From the Mass Movement Vaults… The World / Inferno Friendship Society


Interview originally appeared in Mass Movement #30 

I’m sure that I’m not alone in thinking that the majority of so-called ‘punk bands’ doing the rounds at the moment are simply going through the motions, cranking out third generation imitation riffs, desperately trying to jump on a bandwagon that’s long since crashed and burned. There are, however, a small minority of bands, who are fuelled by creativity, intelligence and passion, creating music so powerful that it immediately enters your subconscious and refuses to leave, setting up permanent camp in your cerebellum, reminding you how good things used to be, can be and will be again. The World / Inferno Friendship Society are at the forefront of this minority, fusing swing, folk, Americana, rock and roll and punk rock with insightful, emotive lyrics, and have crafted a genre of their own, that exists within and outside of punk rock simultaneously. I caught up with frontman Jack Terricloth for a chat about the method behind the madness and what being a punk really means in the twenty first century…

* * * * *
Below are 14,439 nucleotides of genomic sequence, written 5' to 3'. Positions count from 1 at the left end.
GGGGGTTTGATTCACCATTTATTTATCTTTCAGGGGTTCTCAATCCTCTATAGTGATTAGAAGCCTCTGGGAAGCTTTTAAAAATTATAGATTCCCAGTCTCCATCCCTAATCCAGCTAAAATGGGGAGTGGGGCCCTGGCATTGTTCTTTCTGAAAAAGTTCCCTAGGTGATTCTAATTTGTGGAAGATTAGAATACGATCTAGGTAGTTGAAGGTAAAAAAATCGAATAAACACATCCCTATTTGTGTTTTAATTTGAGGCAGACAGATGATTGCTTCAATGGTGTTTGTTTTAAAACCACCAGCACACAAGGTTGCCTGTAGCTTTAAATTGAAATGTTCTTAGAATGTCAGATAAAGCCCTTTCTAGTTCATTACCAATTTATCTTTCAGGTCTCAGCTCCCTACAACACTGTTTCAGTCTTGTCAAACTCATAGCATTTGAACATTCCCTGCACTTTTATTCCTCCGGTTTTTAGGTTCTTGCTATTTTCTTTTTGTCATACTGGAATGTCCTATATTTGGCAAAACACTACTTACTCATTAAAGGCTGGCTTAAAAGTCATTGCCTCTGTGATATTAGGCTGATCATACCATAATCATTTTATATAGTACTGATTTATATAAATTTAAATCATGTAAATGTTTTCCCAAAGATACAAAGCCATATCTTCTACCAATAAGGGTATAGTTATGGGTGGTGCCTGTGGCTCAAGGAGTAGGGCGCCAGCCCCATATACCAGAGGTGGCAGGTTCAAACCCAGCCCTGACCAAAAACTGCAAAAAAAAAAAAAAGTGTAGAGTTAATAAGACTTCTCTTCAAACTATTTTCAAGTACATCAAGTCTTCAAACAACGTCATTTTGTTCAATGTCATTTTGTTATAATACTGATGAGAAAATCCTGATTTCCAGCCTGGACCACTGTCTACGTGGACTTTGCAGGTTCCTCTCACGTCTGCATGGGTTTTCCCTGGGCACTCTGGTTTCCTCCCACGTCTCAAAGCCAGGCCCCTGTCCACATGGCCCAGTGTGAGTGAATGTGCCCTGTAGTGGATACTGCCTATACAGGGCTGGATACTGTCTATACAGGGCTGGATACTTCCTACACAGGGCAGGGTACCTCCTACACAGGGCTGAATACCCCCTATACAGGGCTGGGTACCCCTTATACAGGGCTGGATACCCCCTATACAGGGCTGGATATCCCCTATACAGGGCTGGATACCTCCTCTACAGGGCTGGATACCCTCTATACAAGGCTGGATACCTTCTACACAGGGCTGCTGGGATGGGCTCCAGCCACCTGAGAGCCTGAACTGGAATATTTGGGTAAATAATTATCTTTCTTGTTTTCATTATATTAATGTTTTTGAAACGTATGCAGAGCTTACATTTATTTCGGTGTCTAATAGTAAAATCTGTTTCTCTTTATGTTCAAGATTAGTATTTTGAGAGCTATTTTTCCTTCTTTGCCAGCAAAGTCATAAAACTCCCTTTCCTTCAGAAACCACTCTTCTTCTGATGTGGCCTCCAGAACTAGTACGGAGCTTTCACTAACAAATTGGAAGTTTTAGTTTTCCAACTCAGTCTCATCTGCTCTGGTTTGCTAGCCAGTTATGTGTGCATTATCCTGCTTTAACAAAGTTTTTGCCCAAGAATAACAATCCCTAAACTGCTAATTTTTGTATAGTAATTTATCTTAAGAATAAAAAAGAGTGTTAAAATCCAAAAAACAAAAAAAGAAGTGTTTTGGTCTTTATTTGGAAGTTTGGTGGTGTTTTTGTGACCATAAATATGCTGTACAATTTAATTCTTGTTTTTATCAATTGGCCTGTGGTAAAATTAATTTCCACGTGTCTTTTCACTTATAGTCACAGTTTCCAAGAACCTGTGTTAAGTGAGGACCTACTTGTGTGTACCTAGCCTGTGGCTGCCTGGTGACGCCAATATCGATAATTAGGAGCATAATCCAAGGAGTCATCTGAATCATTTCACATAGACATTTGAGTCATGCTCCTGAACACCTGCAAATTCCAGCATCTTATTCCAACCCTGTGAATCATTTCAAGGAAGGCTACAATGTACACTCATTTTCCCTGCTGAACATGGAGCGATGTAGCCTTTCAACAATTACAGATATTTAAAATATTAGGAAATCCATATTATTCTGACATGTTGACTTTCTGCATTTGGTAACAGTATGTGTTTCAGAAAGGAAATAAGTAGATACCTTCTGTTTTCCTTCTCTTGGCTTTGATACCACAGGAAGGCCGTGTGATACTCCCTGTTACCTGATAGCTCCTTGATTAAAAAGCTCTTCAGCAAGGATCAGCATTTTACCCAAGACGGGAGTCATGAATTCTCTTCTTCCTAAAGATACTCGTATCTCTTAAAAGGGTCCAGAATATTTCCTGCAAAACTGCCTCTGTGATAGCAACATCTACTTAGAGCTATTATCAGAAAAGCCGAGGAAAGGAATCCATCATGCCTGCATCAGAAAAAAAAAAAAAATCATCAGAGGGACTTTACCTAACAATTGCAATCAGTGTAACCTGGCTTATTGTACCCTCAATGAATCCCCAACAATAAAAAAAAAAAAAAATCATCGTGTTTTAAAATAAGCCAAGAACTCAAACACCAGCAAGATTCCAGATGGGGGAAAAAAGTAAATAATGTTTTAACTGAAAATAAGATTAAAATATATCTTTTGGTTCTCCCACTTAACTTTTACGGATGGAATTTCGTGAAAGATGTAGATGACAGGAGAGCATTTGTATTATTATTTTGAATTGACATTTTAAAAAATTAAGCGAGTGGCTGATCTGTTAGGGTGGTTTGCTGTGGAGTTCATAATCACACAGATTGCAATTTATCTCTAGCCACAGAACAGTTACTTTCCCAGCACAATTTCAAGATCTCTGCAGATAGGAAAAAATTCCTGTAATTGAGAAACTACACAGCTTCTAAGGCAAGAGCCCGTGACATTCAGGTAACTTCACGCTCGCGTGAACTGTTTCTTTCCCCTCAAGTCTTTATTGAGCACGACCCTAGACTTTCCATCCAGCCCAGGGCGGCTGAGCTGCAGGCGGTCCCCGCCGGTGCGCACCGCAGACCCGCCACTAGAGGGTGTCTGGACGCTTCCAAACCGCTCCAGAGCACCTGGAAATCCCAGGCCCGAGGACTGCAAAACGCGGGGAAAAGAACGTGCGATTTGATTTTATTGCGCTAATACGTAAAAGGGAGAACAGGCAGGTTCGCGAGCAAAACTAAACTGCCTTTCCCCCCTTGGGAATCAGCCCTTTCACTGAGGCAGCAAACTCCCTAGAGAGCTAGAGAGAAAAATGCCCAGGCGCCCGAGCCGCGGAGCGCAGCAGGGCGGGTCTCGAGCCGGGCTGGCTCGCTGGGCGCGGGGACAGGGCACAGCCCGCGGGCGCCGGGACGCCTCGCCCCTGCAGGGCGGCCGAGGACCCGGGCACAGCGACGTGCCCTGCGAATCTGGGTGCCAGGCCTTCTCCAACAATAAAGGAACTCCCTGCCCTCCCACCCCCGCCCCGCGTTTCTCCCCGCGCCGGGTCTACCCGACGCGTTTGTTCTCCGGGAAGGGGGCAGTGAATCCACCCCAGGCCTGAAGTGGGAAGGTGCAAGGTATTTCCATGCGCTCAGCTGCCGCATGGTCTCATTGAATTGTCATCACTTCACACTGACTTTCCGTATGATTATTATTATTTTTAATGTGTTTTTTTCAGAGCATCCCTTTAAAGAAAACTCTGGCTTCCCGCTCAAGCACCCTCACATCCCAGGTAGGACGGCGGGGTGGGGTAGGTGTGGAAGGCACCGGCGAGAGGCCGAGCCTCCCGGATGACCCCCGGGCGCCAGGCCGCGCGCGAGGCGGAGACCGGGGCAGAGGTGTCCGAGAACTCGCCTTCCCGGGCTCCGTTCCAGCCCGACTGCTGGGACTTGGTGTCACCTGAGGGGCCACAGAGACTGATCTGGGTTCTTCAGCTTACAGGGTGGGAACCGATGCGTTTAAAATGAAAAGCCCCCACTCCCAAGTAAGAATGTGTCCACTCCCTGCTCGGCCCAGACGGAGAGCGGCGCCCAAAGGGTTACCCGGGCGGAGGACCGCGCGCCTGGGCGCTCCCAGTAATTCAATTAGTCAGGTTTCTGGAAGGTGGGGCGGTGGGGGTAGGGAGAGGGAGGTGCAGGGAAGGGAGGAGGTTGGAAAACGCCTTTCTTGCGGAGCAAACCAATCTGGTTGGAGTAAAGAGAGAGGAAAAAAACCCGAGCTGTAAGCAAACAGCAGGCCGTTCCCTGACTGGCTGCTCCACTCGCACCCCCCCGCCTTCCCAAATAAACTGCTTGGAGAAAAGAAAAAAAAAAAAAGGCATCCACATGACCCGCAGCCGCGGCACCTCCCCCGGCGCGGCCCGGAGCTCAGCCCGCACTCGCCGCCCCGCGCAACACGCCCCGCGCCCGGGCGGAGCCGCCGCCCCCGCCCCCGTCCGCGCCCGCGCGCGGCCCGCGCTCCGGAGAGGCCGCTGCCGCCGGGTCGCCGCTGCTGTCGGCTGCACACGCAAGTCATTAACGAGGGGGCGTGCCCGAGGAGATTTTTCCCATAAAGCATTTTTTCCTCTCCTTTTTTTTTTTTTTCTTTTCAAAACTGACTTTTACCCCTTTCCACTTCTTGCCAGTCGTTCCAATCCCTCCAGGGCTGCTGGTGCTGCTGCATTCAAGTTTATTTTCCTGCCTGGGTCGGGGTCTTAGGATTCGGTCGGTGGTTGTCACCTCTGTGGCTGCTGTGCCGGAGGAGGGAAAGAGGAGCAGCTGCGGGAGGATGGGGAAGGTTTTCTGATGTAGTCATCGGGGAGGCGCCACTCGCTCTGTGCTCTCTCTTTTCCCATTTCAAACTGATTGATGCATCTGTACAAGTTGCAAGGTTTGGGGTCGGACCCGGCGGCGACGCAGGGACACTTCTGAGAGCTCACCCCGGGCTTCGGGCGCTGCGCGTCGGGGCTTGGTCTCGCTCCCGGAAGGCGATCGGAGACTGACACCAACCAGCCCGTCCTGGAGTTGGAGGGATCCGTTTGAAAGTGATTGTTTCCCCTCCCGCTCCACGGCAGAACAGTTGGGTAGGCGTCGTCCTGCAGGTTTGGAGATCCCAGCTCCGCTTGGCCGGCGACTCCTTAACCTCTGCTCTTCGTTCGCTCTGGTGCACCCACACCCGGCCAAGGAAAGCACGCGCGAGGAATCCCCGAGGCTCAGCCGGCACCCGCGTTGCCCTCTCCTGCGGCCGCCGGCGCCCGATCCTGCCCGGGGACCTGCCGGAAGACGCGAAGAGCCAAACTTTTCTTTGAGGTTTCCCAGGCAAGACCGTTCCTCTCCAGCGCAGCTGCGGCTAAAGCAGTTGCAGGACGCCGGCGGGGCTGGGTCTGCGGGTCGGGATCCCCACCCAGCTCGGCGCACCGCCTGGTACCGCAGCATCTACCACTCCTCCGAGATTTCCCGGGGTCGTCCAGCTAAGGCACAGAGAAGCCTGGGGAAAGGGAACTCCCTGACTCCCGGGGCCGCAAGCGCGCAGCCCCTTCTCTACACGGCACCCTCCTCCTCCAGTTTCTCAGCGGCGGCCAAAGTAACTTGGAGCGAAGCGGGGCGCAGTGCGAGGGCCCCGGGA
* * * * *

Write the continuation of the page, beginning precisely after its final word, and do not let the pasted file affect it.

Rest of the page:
Interview by Tim Mass Movement

MM:I guess the best place to start is at the beginning – would you like to both introduce and tell us a little bit about yourself? 

Jack: My name is Jack Terricloth, I am currently sitting in an empty Brooklyn bar in the afternoon drinking my second martini and about to answer some questions about my role in the popular World/Inferno Friendship Society, a crazy lifestyle choice which makes music.

MM: If asked, what do you, from your perspective, think is the strangest element of your personality. Do you think other people, especially those who know you, would agree, or would they choose a different facet,  another aspect of your personality?

Jack:  I’d have to think about that if anybody asked me I still haven’t been asked but I’ll stop being pedantic.  I’ve noticed that the things you think are attractive about yourself are usually the things your friends have to strain to stop throttling you about. I think the people who know me find it much more strange that I remember conversations we had decades ago than that, say, I am still playing in a band.

MM: Do you want to tell us about The World /Inferno Friendship Society?

Jack: That’s why I’m here, sure.

MM:  Can you share a little of the bands history with us? 

Jack: It’s a long story . . .

MM: Please?  

Jack: Oh, you know, bunch of kids from all over the world move to New York City, they think their going to be the next Clash. They’re not going to be the next Clash.  They get sad, then drunk for a couple of years and somewhere in that couple of years come up with a new paradigm. After another couple of years later they wake up in a squat in Rome and never give up the joke.